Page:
Idaho's ECHO program focuses on opioid addiction and treatment through videoconferencing and virtual clinics.
ECHO (Extension for Community Healthcare Outcomes) Idaho is administered through the University of Idaho in partnership with the Idaho Department of Health and Welfare and the Statewide Healthcare Innovation Plan (SHIP).
Echo launched its first teleECHO clinic in March 2018 focusing on opioid addiction and treatment.
An interdisciplinary specialist team uses video conferencing technology to connect twice a month with providers throughout the state for a brief lecture on an opioid-related topic followed by a case presentation and discussion.
The ECHO model was developed by the University of New Mexico Medical Center and focused on the treatment of Hepatitis C.
Participants say the program is designed to reach Idaho's rural community.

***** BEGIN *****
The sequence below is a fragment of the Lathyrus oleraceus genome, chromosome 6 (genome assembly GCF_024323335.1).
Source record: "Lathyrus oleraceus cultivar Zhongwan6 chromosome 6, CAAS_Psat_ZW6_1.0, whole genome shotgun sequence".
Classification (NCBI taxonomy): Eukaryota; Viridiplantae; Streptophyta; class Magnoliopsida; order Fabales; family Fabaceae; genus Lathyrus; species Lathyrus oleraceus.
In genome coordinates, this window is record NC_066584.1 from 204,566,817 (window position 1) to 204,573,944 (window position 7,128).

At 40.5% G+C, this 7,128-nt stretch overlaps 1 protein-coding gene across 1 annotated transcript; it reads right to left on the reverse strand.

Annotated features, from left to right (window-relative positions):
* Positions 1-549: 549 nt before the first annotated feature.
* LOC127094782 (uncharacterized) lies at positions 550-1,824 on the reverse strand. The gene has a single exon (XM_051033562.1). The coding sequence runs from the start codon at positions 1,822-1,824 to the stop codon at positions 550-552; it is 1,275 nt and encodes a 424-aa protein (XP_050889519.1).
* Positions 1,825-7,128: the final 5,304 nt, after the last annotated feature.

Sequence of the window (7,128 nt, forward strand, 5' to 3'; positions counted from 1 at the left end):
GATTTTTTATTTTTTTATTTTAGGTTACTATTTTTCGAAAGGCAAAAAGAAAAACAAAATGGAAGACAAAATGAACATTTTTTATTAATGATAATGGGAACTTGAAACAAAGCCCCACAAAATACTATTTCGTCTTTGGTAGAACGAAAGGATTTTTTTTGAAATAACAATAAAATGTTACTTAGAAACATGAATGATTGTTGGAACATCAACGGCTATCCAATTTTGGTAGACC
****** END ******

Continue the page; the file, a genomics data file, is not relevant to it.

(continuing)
"I really believe the answer to the opioid epidemic comes in collaboration," Amy Jeppesen, a liscensed clinical social worker with ECHO Idaho said. "We have to collaborate, and it's something we are notoriously bad at, as much as we talk about it. The echo project has really provided a door for that to happen, and I really think it's going to have a profound impact on the state."
Any primary care provider who wants to improve their opioid management skills can join the video conference. More information is available at uidaho.edu/echo .